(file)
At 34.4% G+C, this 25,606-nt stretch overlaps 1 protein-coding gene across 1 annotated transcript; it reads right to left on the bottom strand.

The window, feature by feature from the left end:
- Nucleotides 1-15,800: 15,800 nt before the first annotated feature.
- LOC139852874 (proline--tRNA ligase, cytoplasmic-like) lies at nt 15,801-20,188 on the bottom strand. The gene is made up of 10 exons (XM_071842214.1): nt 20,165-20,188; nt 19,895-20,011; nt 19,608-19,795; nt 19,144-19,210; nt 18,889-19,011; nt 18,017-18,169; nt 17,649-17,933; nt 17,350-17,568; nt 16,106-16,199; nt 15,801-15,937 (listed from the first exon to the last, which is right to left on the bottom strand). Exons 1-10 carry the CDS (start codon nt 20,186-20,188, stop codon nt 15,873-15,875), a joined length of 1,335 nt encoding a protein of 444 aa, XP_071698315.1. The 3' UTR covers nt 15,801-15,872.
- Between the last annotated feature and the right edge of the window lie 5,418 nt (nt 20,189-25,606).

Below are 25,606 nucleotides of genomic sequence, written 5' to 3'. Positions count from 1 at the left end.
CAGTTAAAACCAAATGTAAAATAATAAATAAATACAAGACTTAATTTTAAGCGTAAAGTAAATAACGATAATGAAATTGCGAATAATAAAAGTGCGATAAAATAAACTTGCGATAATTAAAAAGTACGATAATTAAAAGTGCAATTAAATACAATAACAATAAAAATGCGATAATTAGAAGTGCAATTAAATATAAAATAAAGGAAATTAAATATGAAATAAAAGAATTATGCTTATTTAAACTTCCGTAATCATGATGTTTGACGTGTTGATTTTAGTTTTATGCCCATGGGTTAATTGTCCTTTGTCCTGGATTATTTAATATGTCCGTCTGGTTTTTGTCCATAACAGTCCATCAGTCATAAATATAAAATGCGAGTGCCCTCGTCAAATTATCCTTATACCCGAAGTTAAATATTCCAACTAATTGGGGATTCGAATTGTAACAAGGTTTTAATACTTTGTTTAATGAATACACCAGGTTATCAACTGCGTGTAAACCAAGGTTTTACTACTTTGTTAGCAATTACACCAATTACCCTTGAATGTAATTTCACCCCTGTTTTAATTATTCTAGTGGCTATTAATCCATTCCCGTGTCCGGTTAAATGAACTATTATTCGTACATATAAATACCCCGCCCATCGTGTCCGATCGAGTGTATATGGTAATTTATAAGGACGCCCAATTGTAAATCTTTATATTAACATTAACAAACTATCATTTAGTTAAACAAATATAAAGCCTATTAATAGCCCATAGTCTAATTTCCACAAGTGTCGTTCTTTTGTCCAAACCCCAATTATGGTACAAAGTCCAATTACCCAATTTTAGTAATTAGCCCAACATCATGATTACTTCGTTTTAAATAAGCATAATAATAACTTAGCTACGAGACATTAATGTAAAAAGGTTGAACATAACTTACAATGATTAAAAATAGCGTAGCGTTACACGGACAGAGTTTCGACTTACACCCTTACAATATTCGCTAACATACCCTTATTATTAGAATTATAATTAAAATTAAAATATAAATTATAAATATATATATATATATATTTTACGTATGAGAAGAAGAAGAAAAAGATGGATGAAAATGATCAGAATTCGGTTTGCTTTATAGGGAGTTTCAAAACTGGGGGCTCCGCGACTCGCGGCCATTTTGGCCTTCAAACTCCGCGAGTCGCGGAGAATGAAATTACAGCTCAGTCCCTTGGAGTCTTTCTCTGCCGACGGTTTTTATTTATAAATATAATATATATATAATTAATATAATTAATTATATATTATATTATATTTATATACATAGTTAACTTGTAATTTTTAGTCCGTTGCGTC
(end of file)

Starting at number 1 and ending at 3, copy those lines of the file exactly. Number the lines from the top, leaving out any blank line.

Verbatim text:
At 34.4% G+C, this 25,606-nt stretch overlaps 1 protein-coding gene across 1 annotated transcript; it reads right to left on the bottom strand.

The window, feature by feature from the left end:
- Nucleotides 1-15,800: 15,800 nt before the first annotated feature.